7 things you didn't know about Russia's cybercrime market

Summary:Trend Micro's new white paper on the Russian cybercrime hacker underground sheds a little light on the black market for your company's data.

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Last Tuesday, security firm Trend Micro released a research paper summarizing -- with several tantalizing details, naturally -- the cybercriminal underground in Russia, and it's an eye-opening read, to say the least.

The paper is based on data gathered from online forums and services used by Russian cybercriminals, contextualized by articles written by hackers on their activities. In other words, the company toured the badlands so you don't have to, and is now reporting back with intelligence.

We're not talking about hobbyists, by the way. We're talking about people who make a living doing this.

If you regularly peruse popular cybercrime forums such as antichat.ru, xeka.ru, and cardingcc.com, none of this will be news to you. But if you run a company that handles sensitive data -- these days, that's basically all of them -- there are some things you might like to know.

Seven things you probably didn't know:

1.) Distributed denial-of-service (DDoS) attacks cost just $10 per hour. If you're unfamiliar, these are the kind of attacks that deny access to legitimate users of a service. There is no data for hackers to gain from them; they exist only to paralyze websites or computers. An hour of someone's hell costs about as much as a light lunch.

2.) For e-mail spammers, databases, forum accounts and social networking accounts are most in demand. Date or job seekers, that means you, too. It costs as little as $10 to spam a million e-mail addresses, though the rate rises depending on the value of the database. Obviously, the success of such activity rests on how good the spam actually is.

3.) Even hackers need to test their malware against antivirus software. After all, they want to know if their malicious code can evade detection, and that comes at a price. It's about $30 per month for this kind of service, though "hackers tend to be wary of them because some can be set up by security companies to obtain information about the malicious files that have been tested," in a sort of digital double-agent scenario.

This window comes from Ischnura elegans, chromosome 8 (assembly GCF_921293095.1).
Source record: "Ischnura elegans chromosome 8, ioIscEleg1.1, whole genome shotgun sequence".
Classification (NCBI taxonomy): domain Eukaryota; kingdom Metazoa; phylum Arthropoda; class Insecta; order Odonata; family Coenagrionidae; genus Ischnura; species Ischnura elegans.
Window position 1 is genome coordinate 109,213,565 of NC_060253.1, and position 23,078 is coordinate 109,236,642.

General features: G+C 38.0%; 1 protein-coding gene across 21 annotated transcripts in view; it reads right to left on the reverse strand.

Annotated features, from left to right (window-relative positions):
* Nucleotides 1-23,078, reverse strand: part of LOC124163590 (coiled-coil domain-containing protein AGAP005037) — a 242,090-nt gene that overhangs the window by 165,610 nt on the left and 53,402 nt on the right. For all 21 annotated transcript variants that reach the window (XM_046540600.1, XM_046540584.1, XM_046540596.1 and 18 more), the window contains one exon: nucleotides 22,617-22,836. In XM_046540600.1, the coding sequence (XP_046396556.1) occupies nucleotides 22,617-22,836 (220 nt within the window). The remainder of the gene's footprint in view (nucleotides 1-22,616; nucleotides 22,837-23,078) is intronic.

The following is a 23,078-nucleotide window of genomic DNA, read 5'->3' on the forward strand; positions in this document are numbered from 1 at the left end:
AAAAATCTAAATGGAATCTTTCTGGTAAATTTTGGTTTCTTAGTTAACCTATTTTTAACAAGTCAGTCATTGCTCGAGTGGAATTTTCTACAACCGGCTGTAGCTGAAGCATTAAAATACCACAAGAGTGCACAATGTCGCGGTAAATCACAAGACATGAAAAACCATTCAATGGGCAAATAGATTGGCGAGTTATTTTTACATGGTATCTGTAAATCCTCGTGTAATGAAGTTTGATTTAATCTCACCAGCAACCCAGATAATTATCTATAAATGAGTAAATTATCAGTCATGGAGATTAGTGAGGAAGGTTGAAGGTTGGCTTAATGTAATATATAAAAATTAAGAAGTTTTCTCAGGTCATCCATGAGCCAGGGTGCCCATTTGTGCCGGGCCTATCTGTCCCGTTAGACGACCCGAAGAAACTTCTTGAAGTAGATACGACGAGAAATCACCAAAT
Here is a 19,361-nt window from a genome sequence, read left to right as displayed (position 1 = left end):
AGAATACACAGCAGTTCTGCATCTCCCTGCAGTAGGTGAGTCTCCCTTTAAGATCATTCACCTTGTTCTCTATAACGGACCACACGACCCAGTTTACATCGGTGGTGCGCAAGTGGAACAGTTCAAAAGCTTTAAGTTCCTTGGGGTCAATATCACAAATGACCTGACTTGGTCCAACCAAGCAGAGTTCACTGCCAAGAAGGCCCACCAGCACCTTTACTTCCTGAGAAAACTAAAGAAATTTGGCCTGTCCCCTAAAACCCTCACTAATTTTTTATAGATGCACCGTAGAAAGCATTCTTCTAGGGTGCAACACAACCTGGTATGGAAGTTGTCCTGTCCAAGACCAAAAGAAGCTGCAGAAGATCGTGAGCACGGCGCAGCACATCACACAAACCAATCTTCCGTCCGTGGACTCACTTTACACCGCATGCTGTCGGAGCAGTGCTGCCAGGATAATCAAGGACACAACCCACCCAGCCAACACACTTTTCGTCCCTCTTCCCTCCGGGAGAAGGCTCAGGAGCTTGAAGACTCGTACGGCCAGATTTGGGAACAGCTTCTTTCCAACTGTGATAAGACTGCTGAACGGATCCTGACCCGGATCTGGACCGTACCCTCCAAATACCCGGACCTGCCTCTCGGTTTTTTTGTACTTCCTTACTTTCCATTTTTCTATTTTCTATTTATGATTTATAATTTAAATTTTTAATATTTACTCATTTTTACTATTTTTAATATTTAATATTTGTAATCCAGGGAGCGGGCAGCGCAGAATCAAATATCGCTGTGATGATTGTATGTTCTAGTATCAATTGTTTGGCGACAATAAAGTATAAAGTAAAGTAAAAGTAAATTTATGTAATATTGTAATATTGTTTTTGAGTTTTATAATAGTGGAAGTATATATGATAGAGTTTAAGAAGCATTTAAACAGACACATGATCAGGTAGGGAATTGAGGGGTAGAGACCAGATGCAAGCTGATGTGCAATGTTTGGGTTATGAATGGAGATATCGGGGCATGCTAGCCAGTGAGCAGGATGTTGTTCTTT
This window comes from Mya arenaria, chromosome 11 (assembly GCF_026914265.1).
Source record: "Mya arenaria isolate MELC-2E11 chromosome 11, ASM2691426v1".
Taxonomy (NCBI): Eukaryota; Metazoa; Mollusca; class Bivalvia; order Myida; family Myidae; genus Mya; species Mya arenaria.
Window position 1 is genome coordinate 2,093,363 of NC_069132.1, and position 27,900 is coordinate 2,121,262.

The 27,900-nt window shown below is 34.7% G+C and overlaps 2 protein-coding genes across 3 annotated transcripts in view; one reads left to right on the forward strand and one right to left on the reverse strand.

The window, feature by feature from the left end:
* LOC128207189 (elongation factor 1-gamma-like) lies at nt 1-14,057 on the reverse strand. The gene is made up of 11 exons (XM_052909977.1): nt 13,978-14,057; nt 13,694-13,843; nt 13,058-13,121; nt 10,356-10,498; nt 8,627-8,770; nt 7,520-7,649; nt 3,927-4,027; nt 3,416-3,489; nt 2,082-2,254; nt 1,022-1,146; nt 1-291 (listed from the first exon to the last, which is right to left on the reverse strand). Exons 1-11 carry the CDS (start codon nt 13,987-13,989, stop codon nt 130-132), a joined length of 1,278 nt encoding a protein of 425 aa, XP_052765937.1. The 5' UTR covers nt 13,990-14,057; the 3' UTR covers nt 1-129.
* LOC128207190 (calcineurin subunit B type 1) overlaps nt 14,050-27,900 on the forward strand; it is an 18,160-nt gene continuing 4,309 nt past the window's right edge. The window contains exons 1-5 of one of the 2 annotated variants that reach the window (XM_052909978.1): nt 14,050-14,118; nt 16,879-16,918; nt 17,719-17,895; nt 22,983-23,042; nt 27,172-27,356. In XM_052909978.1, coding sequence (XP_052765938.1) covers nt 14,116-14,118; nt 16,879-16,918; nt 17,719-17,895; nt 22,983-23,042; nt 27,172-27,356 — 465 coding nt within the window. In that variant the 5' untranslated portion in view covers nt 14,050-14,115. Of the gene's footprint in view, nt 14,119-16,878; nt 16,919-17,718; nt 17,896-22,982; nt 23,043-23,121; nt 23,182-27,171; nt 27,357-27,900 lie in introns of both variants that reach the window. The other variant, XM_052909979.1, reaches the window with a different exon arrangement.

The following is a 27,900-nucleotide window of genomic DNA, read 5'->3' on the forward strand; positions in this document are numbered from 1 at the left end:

4.) Trojans are still alive and well, and these days hackers are after ICQ passwords, contact lists, confidential documents, bank account numbers and forum and social networking account credentials. A simple Trojan can be $8; an application-specific one can cost more than the app itself. The higher the stakes, the higher the price: a bank key-intercepting Trojan can cost thousands of dollars.

5.) The most common hacking targets are email and social networking accounts. "Hacked site and forum accounts are less commonly seen," according to Trend Micro. But overall demand is widespread: "The demand for such a service is enormous so advertisements for this abound in underground markets."

6.) Despite the tremendous rise of mobile devices, SMS fraud services are fairly rare, "largely due to the development of the Internet and the emergence of simpler ways to make money," Trend Micro says. But they can be useful for activating other services via SMS. It's about $150 to spam 10,000 people, 

7.) There's even a market for scanned documents, such as a passport or driver's license, but not for the reason you think. It's not for the information they have -- rather, it's to confirm a user’s identity for a service that requires this burden of proof. Access to your PayPal account is worth much more than the color of your eyes. "Scanned document copies sell very well in the underground market," Trend Micro writes. "Some also offer services to rework scanned documents using a template."

There's plenty more in the report, which I urge you to read if you're interested in pricing information for all of these things and more. (Exploits, rootkits, ransomware, SQL injections, botnets, VPNs -- it's all covered.) 

A tip o' the hat to Wired UK, which wrote up a nice piece about this.

Topics: Security

About

Andrew Nusca is a former writer-editor for ZDNet and contributor to CNET. He is also the former editor of SmartPlanet, ZDNet's sister site about innovation. He writes about business, technology and design now but used to cover finance, fashion and culture. He was an intern at Money, Men's Vogue, Popular Mechanics and the New York Daily Ne... Full Bio

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